Cooking Method

The oven will take longer than grilling or pan frying. Convection ovens may cook chicken faster than standard ovens.

Oven Temperature

Chicken cooked at a lower oven temperature like 325°F needs more time to reach 165°F than chicken cooked at 425°F.

Chicken Breast Thickness Estimated Oven Time at 375°F
1 inch 18-22 minutes
1 1/2 inches 22-28 minutes
2 inches 28-35 minutes

Refer to this table as an estimate, but always rely on a thermometer for perfectly cooked chicken. The USDA also provides a chicken cooking time calculator on their website.

Tips for Cooking Juicy Breaded Chicken Breasts

It’s easy to end up with dry, overcooked chicken breasts. Here are some tips for keeping breaded chicken breast tender and juicy:

– Pound the chicken to an even thickness so it cooks evenly. Place chicken between plastic wrap or waxed paper and use a meat mallet or rolling pin to gently pound.

– Brine the chicken in saltwater for 30 minutes up to 4 hours before cooking. This seasons the meat and keeps it moist.

– Use light, flaky breadcrumbs rather than heavy panko-style crumbs which can make the coating tough. Homemade breadcrumbs are ideal.

– Cook at a high oven temperature like 425°F to crisp the coating before the meat overcooks.

– Bake the chicken on a wire rack set over a baking sheet so air circulates all around. The rack prevents soggy breading.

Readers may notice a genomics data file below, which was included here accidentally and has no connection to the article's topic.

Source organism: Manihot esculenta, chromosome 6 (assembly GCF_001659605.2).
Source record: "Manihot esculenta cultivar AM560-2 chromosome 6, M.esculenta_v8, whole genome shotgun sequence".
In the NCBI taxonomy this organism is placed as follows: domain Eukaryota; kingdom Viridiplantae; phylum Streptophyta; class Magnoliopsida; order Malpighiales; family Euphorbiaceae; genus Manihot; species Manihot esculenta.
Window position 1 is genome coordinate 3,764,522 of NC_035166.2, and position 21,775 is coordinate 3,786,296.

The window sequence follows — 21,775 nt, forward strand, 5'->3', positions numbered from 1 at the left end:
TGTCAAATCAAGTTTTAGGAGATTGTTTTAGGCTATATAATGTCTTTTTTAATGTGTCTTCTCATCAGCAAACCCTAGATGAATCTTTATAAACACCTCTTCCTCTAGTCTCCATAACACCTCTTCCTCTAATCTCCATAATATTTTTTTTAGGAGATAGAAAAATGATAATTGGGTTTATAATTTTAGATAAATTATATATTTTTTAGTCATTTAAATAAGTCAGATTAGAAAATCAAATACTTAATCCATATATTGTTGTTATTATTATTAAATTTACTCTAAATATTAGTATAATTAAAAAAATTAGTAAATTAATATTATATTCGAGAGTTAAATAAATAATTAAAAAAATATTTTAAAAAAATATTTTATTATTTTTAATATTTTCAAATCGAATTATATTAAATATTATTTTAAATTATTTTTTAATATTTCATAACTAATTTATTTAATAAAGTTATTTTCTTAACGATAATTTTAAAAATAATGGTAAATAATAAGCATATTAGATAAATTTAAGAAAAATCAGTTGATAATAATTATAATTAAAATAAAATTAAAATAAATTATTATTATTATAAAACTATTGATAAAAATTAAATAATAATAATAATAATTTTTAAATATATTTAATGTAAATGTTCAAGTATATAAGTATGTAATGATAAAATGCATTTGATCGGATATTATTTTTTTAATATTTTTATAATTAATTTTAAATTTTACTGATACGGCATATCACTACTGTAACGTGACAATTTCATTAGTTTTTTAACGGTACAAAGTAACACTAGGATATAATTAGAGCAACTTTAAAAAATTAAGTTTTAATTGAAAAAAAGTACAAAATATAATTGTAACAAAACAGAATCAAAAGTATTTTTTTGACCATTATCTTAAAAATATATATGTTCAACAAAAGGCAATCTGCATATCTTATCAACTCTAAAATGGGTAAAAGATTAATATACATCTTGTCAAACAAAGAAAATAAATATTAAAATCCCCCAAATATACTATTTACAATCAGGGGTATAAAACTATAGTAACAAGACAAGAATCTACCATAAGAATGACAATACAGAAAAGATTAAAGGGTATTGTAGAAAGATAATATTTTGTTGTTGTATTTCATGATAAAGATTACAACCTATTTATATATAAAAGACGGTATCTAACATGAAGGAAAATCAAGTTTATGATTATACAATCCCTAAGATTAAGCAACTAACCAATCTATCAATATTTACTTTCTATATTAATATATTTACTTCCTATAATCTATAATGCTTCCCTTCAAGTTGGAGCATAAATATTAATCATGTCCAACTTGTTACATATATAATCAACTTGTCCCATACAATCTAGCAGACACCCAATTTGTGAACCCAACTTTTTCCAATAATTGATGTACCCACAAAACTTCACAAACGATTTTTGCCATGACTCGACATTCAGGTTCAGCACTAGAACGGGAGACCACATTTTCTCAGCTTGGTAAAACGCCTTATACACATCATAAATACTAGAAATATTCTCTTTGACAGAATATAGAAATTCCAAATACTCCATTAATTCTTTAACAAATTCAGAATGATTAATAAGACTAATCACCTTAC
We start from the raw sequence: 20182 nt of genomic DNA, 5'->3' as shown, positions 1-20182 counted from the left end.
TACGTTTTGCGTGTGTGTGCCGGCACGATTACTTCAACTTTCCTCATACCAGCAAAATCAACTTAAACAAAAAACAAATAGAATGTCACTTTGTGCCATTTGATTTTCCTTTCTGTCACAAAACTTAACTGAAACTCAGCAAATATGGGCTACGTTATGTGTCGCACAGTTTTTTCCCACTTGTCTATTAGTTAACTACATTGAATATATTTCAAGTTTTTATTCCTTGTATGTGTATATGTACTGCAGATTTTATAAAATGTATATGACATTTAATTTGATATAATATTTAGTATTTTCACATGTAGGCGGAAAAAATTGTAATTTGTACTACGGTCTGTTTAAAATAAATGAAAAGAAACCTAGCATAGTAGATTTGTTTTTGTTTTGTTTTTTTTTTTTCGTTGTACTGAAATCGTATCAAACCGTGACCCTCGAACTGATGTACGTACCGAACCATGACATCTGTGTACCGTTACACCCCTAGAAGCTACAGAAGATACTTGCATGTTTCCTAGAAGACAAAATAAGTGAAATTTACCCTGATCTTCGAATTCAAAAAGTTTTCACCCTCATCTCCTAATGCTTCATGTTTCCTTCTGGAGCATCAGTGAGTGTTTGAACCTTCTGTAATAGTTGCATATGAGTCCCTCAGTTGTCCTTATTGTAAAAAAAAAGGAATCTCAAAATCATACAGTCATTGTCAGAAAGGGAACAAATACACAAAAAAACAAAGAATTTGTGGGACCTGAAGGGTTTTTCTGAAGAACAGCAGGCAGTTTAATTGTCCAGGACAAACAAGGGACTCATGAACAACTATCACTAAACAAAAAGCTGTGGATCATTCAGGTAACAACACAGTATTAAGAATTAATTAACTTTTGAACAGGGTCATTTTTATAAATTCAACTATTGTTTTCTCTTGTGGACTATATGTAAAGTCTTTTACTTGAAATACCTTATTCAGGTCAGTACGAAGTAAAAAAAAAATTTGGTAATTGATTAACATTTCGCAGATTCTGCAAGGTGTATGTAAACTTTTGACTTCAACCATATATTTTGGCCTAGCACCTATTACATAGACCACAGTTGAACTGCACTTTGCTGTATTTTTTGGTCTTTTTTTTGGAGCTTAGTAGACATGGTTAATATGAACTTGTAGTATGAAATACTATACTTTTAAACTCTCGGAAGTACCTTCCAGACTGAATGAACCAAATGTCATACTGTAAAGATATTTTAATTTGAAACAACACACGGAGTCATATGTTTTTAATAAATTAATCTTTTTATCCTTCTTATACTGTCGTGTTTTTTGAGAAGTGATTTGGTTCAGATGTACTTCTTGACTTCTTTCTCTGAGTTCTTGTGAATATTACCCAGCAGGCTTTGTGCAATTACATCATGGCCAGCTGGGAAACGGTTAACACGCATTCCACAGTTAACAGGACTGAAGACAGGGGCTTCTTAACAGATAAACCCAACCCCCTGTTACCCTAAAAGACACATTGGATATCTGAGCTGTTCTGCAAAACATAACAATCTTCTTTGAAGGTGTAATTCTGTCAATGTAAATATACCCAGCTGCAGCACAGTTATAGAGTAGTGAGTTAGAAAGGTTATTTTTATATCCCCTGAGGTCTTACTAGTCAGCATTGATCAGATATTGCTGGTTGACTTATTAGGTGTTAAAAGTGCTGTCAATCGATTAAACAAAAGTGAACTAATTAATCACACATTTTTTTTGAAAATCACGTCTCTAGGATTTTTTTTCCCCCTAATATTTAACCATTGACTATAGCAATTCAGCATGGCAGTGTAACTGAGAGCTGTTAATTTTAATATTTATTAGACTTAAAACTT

– Brush the chicken with oil or melted butter before applying breadcrumbs to help browning.

– Do not overcrowd the pan which steams rather than crisps the coating.

– Allow the chicken to rest 5 minutes before cutting so juices redistribute through the meat.

How to Tell if Breaded Chicken Breast is Bad

Always rely on your senses to determine if breaded chicken has gone bad. Signs that breaded chicken breasts may have spoiled include:


Fresh chicken has a very mild odor. Rancid cooked chicken gives off a clearly foul, rotten smell.


The breaded coating may darken with age or even look moldy as moisture causes breadcrumbs to break down.


Sliminess under the breading, sticky surfaces, or mushy meat indicate spoilage.


Grey, green, or yellowish tints on the chicken flesh mean it should be discarded.

Expired Date

Cooked chicken should be tossed after 3-4 days in the fridge. Frozen, prepared breaded chicken keeps 6 months in the freezer but quality declines over time.

Rely on multiple signs of spoilage to determine if breaded chicken breast is over the hill. When in doubt, throw it out.

Storing Leftover Breaded Chicken

To safely store leftover breaded chicken:

– Let cooked chicken cool to room temperature within 2 hours before refrigerating.

– Divide into shallow airtight containers to quick chilling.

– Refrigerate for 3-4 days maximum.

– Wrap tightly and freeze for 2-3 months. Reheat fully to 165°F until steaming hot.

– Do not store warm chicken in sealed containers which can create conditions bacteria thrive in.

– Discard any chicken that smells, looks, or feels iffy upon reheating. When unsure, throw it out.

Follow proper storage guidelines to safely enjoy delicious breaded chicken again later in the week.


For food safety, breaded chicken breast should reach an internal temperature of 165°F as measured by a food thermometer. Signs of doneness include clear juices, opaque white meat, and firm texture when pressed. Allow approximately 15-20 minutes of cooking time for 1-inch thick breasts at 375°F oven temperature. Pound chicken to an even thickness, brine, use light breadcrumbs, bake at high heat, and avoid overcrowding to keep breaded chicken juicy and flavorful. Monitor smell, color, texture, and expiration date to determine if leftovers are still safe to eat. With proper cooking, cooling, and storage, breaded chicken breast stays delicious and pathogen-free.